On 28 January, Alex Moran (University of Oxford) delivered a talk entitled "On the Evil of Death" at the Humane Philosophy Project's London series, organised in association with the University of Buckingham.
Time: 6:00pm-7:15pm followed by a wine reception
Venue: Humanities Research Institute, 51 Gower Street, London
Abstract : It seems manifest that death is a form of evil: to die is to suffer a harm. One's loved ones may be harmed as well; but death is intrinsically bad for oneself, not just for those one is connected to. Yet an argument that traces back at least to Epicurus seems to show that this is not the case. We rely on two simple premises. On the one hand, something would seem to be harmful to you (to constitute an evil for you) only if you're there to experience it. On the other, when you're dead, you can't experience anything at all. So it seems to follow that being dead cannot be harmful; it cannot be an evil to you. Two very plausible premises; a valid argument; a seemingly absurd conclusion. How are we to proceed? The talk will try to make some progress with this question. Perhaps we won't find the answer; but we may at least bring some plausible answers into view. And in philosophy this is often the most that we can ask.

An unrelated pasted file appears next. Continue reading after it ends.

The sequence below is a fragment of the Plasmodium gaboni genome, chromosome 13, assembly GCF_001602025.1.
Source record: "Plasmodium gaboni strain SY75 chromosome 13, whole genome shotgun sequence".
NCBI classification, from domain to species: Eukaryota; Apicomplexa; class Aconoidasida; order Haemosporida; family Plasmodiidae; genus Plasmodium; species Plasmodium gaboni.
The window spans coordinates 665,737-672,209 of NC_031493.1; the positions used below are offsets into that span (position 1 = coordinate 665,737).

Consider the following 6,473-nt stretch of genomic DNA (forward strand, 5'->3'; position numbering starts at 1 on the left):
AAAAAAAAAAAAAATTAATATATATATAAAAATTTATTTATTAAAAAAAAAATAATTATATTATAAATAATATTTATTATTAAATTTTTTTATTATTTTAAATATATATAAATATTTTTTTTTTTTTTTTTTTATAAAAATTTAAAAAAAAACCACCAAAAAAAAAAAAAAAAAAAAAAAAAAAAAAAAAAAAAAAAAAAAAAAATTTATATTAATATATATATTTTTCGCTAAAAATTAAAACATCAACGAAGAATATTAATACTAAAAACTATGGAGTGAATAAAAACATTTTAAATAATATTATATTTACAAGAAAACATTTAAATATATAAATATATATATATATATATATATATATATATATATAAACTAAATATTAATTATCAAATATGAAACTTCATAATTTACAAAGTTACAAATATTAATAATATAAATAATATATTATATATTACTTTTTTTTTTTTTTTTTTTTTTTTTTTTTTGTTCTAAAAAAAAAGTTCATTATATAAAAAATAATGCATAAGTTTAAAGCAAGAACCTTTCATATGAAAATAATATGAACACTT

Alex Moran is a Leverhulme Early Career Research Fellow in philosophy at the University of Oxford. His PhD research at the University of Cambridge investigated the nature of perception. His current research continues to focus on perception, as well as traditional problems about consciousness. He also writes about various topics in contemporary metaphysics and has interests in aspects of early modern philosophy, early analytic philosophy, and metaethics.